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50 Cards in this Set

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  • Back
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abjure
to give up
Abjuring their oath to their king left the rebels open to charges of treason.
accrue
v. 1. to come to a person or thing by way of gain or increment; 2. to increase through natural growth
1. Over the course of her college career, she managed to accrue a great deal of knowledge.
2. Regular deposits enabled her to accrue a sizable savings account.
affluent
wealthy
She lived in an affluent neighborhood where everyone drove Mercedes or BMWs.
aloof
distant in interest; reserved; cool
Even though the new coworker stayed aloof, we attempted to be friendly.
anachronism
something out of place in time (e.g., a computer in medieval times)
The editor recognized an anachronism in the manuscript where a character living in 1902 boards an airplane.
arcane
obscure; secret; mysterious
She commands broad knowledge of fire ants' mating habits and other arcane matters.
astringent
1. (n) a substance that contracts bodily tissue
2. (v) Her astringent remarks at the podium would not soon be forgotten.
1. Astringent is used to help tighten pores of the skin.
2. Her astringent remarks at the podium would not soon be forgotten.
autocrat
an absolute ruler
The autocrat in charge of the government was a man of power and prestige.
broach
to introduce into conversation
The supervisor found it difficult to broach the topic of the employee's poor work habits.
catharsis
a purging or relieving of the body or soul
Admitting his guilt served as a catharsis for the man.
comeliness
beauty; attractiveness in appearance or behavior
The comeliness of the woman attracted everyone's attention.
consecrate
1. (v) to declare sacred
2. (v) to dedicate
1. We will consecrate the pact during the ceremony.
2. The park was consecrated to the memory of the missing soldier.
craven
cowardly
Craven men will not stand up for what they believe in.
denigrate
to defame; to blacken or sully; to belittle
Her attempt to denigrate the man's name was not successful.
disparage
to discredit
The lawyer will attempt to disparage the testimony of the witness.
duress
noun
1. imprisonment
2. the use of threats
1. His duress was supposed to last 10 - 15 years.
2. The policewoman put the man under duress in order to get a confession.
emulate
to try to equal or surpass
The new teacher was hoping to emulate her mentor.
epitome
a part that is typical of the whole
The ballet dancer was the epitome of beauty and grace.
exculpate
to free from guilt
The therapy session will exculpate the man from his guilty feelings.
circumscribe
to enclose within bounds; limit or confine, esp. narrowly
Her social activities are circumscribed by school regulations.
feign
to pretend
It is not uncommon for a child to feign illness in order to stay home from school.
fledgling
inexperienced person; beginner
The fledgling mountain climber needed assistance from the more experienced mountaineers.
glib
smooth or slippery; speaking or spoken in a smooth manner
The salesman was so glib that the customers failed to notice the defects in the stereo.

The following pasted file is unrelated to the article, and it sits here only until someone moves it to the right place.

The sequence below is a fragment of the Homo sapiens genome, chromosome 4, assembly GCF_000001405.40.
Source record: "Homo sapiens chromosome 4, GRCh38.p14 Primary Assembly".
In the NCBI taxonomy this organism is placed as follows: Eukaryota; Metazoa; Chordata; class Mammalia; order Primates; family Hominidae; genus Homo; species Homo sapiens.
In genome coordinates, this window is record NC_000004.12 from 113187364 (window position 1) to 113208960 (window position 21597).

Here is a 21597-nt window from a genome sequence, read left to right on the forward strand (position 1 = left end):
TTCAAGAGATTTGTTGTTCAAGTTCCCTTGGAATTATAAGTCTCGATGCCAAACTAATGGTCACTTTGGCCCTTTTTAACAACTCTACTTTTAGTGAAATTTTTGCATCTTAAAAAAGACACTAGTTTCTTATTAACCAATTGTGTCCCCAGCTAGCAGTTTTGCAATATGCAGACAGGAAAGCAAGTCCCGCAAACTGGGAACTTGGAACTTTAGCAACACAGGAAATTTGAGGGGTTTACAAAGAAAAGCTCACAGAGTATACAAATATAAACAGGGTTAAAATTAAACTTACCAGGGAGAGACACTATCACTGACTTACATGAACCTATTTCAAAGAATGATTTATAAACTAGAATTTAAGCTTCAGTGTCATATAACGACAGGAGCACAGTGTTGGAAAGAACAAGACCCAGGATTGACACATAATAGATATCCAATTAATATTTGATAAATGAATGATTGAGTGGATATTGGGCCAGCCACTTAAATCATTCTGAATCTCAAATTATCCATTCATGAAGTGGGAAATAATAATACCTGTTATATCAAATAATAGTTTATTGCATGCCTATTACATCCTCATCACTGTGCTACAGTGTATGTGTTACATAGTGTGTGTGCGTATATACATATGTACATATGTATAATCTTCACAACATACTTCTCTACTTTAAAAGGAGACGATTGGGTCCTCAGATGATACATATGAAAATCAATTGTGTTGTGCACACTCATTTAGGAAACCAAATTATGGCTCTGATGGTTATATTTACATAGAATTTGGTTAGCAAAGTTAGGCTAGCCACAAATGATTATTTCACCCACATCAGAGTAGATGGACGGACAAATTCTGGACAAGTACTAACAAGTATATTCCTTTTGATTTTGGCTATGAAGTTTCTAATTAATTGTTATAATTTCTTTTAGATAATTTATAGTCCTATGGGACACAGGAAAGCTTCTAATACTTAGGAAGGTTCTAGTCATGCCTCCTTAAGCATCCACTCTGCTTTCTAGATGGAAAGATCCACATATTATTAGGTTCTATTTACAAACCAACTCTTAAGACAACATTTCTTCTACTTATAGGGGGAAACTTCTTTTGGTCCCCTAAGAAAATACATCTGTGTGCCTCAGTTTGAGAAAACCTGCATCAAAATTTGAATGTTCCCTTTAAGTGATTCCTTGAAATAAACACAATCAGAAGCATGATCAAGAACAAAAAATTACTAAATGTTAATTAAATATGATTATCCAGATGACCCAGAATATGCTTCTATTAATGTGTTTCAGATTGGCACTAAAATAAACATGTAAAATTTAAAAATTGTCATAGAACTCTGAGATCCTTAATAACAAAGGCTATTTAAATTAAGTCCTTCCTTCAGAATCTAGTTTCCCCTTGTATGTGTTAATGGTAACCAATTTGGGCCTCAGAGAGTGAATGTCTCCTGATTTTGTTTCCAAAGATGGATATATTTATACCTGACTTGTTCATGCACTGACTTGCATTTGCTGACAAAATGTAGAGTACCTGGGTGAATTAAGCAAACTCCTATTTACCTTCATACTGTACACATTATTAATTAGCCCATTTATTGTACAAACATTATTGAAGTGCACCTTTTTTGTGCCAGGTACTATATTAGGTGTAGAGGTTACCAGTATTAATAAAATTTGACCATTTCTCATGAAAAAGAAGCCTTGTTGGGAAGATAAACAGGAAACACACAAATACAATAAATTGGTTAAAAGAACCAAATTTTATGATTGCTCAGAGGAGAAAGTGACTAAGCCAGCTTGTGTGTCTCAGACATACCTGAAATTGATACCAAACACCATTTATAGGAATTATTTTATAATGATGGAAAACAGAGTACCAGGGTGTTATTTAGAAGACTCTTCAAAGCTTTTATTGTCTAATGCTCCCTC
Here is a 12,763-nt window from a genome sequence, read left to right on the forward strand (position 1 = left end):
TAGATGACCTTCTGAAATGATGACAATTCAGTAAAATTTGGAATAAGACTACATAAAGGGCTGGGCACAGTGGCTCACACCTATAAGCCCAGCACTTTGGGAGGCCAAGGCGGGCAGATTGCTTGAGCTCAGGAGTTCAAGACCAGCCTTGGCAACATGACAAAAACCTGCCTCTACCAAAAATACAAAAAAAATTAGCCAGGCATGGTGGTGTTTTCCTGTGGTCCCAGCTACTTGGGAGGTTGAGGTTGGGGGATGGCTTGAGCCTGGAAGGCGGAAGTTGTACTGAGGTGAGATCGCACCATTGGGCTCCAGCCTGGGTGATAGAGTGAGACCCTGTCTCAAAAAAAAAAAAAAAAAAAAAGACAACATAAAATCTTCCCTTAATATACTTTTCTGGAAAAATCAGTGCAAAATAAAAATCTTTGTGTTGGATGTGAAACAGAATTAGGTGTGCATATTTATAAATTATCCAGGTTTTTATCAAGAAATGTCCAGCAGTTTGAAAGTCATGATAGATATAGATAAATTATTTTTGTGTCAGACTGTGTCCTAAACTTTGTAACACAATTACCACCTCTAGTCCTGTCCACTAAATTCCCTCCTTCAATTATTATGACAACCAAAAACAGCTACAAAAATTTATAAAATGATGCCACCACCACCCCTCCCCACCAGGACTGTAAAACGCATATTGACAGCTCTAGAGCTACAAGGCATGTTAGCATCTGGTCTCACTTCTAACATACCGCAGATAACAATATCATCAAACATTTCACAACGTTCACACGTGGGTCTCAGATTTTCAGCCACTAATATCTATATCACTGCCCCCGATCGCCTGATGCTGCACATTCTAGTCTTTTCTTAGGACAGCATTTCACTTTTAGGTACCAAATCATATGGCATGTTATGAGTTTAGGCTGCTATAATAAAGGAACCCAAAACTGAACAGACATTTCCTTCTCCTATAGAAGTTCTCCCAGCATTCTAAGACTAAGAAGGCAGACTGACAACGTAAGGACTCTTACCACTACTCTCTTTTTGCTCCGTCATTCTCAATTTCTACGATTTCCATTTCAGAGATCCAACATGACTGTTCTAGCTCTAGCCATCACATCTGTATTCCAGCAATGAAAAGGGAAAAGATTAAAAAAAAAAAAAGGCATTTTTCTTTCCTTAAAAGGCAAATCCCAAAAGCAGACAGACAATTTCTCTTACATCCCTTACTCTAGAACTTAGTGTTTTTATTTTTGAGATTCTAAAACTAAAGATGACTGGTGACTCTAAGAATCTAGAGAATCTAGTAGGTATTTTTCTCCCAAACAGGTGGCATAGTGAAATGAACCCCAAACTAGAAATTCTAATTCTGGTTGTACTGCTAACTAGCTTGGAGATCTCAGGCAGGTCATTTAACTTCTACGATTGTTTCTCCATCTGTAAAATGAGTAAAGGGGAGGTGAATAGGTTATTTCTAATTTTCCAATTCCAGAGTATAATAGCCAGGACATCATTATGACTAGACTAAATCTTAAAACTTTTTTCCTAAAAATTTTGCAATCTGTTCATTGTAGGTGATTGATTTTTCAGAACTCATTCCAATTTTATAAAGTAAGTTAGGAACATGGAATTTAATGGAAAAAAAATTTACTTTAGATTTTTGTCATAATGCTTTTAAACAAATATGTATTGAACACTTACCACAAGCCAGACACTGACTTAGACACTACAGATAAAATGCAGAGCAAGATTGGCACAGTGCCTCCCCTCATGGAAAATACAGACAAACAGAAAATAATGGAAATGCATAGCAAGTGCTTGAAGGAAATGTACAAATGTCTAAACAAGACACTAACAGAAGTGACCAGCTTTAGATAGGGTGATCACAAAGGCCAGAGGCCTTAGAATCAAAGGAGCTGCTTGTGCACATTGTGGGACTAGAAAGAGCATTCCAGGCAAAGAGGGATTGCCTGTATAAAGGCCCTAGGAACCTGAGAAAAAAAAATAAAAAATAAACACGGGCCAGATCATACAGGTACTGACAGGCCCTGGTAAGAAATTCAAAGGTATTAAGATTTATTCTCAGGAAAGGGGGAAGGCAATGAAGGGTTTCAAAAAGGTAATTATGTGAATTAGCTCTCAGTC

immutable
never varying
The man's immutable schedule soon became boring.
impudent
disrespectful; shameless; rude
Impudent actions caused him to be unpopular.
indigenous
native to a region; inborn or innate
These plants are indigenous to all of the western states.
iniquity
wicked; unjust
The verbal abuse towards the man was truly iniquitous.
inure
accustomed to pain or from overexposure
Beekeepers eventually become inured to bee stings.
facile
easily done or performed
Our facile victory over our opponent was expected by everyone.
livid
1. discolored as if bruised
2. extremely angry; furious
1. After the fall, her arm was livid.
2. She became livid when she heard the news.
mitigate
to make less severe
The lawyer will attempt to mitigate the sentence.
obviate
to make unnecessary
The invention of cars has obviated the use of the horse and carriage.
pallid
pale in color
The visitor left the hospital room with a pallid face.
parley
to speak with another; to discourse
I will parley the information to the appropriate person.
perjure
to lie under oath
If you lie while on the witness stand, you perjure yourself.
potable
drinkable
The liquid was not potable, but poisonous.
proliferate
to reproduce quickly
Gerbils are know to proliferate.
purport
to present, esp. deliberately, the appearance of being
Although the document purported to be authentic, the official knew it was a fake.
reclusive
solitary
The prisoner lived a reclusive life in his tiny cell.
repudiate
1. to disown
2. to deny support for
1. The man will repudiate all claims that he was involved in the deal.
2. Although his party supported the bill, this senator repudiated it.
ruminate
to consider carefully
The doctor will ruminate on his diagnosis.
slovenly
sloppy
His mother-in-law did not approve of his slovenly manner.
suave
polished
Everyone noticed the suave woman when she entered the room.
sycophant
a landing on the edge of a river or field
The swimmer came ashore on the levee.
terrestrial
pertaining to the earth
Deer are terrestrial animals; fish are aquatic.
trite
becoming unoriginal through too much use
Eating tomato salads became trite after their excessive popularity.
urbane
a polished way of acting
The English businessman was described by his peers as witty and urbane.
virile
masculine, manly
Priding himself on being virile, he never missed a day at the gym, lifting weights.
wan
lacking color; sickly pan
Her face became wan at the sight of blood.
zenith
noun
1. the point directly above in the sky
2. the highest point
1. The sun will reach its zenith at noon.
2. The zenith of her career occurred during her time as chairperson.